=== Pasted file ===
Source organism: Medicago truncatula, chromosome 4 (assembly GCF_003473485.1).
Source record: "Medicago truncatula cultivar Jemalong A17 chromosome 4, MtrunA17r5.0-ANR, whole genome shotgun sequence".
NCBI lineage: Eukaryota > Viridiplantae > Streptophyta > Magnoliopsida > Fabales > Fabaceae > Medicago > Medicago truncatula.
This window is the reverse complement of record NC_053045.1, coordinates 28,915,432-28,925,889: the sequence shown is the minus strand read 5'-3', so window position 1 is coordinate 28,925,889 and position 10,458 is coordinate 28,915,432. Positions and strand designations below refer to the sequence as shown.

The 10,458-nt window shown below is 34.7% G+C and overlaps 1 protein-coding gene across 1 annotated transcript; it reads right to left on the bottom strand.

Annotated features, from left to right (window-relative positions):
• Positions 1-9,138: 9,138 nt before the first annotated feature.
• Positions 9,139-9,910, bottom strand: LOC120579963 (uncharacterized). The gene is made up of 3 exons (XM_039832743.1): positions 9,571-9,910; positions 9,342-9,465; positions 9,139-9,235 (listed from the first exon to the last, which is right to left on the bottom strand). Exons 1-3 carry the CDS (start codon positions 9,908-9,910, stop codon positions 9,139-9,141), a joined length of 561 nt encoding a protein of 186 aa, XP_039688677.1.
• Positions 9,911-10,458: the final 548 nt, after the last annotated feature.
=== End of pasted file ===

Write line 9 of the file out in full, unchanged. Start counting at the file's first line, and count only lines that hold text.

• Positions 9,911-10,458: the final 548 nt, after the last annotated feature.